Today’s post is written by Jo Anne Taylor, Worship Pastor at Bethlehem Covenant Church, Minneapolis, MN.
It started off innocently enough. Someone mentioned enjoying a particular Christian artist’s latest CD, and wondered which tracks others might be using in their own worship contexts. After a dozen or so responses, an issue was raised that turned the discussion in a new direction. Describing the inclusion of a prominent hip-hop artist on one track of the recording, the commenter wrote: “This song, though catchy and well-written within its genre, is another example of a person in power representing a dominant culture unintentionally sending the message that the only way for outsiders to get respect and recognition from that dominant culture is to acquiesce to and subsume one’s self within it.”
Nearly - oops – Over a hundred comments later, covering a number of tangential topics, that early comment about the messages outsiders get from the dominant culture still convicts me, and I ponder the part I play in perpetuating a system that excludes more than it embraces.
Jelani Greenidge explains, “Because when it comes to Christian music, if you want into the upper echelon of recognition and stardom, people of color MUST learn to do the kind of music that White people appreciate, but White musicians are NOT required to do the same.” Jelani sees this as “blatant indication of the injustice inherent in the power structures that support Christian music, and it’s difficult for me to watch others support that success without also attacking the inequity of those structures. It is passive acquiescence of racism that allows it to continue to perpetuate.”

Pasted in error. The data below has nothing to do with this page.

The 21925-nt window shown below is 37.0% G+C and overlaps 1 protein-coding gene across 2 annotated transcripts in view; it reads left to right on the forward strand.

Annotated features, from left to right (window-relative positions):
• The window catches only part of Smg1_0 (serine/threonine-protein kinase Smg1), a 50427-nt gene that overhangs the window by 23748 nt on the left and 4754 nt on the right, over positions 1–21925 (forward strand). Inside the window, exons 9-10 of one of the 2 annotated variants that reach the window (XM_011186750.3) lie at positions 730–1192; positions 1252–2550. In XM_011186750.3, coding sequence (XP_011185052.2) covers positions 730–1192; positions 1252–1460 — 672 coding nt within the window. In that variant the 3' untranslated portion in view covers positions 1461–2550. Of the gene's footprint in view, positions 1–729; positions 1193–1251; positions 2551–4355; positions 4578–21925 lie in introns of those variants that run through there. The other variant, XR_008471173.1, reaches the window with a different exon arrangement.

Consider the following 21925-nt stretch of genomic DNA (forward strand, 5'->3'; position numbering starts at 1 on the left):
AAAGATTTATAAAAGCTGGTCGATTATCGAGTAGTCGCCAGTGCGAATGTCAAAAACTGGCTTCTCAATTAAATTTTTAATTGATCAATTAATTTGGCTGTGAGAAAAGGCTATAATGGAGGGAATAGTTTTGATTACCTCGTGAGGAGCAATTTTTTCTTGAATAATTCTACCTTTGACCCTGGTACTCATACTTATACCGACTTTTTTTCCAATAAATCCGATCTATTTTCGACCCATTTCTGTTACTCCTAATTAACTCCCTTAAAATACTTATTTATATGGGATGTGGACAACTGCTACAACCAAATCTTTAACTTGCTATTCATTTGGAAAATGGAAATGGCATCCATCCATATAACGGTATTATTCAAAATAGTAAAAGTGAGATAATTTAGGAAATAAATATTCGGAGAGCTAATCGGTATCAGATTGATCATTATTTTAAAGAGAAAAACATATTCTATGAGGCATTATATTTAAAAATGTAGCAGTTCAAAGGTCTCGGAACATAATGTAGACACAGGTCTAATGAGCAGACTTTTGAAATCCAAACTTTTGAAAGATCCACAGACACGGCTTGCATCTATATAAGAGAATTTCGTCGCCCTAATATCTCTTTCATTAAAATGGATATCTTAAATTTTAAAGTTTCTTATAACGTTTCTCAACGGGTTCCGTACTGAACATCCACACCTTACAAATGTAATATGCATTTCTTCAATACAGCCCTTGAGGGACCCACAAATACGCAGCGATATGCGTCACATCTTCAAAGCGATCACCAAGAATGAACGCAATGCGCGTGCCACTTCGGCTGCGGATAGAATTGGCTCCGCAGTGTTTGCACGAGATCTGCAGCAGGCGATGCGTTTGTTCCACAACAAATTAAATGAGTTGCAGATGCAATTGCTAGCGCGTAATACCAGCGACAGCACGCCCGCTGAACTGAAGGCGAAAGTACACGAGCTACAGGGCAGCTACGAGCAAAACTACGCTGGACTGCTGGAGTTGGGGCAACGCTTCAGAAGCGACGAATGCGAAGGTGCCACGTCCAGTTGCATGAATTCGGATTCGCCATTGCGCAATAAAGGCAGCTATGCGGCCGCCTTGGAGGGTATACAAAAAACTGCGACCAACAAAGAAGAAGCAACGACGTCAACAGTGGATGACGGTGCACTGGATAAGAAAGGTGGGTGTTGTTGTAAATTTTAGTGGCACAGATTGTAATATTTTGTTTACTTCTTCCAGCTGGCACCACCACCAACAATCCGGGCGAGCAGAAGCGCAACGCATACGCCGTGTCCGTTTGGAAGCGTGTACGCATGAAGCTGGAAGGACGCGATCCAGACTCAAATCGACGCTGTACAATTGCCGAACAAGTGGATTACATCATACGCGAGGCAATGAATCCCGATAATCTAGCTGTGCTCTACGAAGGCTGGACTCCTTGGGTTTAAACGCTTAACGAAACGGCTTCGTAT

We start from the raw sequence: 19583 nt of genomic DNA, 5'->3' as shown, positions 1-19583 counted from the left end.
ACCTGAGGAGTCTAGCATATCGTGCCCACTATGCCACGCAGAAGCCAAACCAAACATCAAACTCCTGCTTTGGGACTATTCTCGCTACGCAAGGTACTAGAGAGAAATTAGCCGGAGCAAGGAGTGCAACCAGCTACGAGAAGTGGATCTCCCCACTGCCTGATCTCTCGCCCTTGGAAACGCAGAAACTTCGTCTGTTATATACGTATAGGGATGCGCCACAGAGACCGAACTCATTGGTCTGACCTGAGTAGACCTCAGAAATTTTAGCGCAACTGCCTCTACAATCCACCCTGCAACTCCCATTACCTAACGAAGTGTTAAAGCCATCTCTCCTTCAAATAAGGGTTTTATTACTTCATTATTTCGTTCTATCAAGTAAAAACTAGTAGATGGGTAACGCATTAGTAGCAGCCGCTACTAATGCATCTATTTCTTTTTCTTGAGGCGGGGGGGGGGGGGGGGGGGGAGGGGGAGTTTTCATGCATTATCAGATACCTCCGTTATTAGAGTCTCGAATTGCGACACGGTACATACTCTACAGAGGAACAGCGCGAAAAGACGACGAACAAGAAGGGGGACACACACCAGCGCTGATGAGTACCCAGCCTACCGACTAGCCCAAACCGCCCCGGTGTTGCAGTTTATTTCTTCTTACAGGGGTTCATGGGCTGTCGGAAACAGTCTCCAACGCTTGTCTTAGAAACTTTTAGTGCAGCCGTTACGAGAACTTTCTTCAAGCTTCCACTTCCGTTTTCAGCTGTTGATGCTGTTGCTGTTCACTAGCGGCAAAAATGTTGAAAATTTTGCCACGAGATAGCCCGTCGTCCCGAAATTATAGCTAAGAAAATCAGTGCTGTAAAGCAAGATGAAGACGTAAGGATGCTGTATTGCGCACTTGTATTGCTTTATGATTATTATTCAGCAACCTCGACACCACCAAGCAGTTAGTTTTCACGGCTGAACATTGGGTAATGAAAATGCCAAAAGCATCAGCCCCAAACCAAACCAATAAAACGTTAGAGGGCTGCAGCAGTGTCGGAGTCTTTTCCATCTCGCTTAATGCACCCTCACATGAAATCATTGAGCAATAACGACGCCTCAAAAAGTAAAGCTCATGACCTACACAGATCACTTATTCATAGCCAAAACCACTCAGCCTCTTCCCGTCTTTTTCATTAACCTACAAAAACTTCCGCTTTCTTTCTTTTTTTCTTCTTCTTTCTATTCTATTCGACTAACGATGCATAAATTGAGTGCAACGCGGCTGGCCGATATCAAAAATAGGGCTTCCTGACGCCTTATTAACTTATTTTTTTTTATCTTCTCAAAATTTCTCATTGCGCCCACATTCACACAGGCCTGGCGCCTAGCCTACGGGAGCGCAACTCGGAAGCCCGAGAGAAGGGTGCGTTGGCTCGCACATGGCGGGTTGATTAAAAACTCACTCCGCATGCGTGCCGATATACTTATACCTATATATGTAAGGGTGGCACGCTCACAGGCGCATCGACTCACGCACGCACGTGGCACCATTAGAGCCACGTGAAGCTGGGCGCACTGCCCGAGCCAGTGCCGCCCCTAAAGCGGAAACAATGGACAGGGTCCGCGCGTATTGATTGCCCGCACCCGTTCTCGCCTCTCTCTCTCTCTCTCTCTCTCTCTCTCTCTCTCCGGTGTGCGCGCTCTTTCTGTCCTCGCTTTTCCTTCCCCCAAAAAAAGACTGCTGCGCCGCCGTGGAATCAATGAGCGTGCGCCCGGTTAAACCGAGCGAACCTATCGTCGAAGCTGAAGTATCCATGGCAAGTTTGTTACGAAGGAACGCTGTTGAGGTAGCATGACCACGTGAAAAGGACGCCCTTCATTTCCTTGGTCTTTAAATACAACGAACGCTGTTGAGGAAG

Some time ago, Jelani joined me on this blog to initiate a discussion about multicultural worship, and what that might look like. It was a polite exchange, and comments supported such a discussion – but they didn’t really engage in it. This past week, the discussion has gone deep, and I want to share a few anonymous excerpts to get you thinking about what it means to be part of the Body of Christ, to honor and celebrate the many cultures that contribute to our corporate worship, and what it means to stand up to a music industry that marginalizes many of our most talented brothers and sisters because they aren’t white, aren’t male, or aren’t younger than 35. Ponder these thoughts prayerfully. Consider the part you play in this unjust system, and also consider what you might do to become part of that system’s redemption. Because this is Kingdom work. Continue Reading »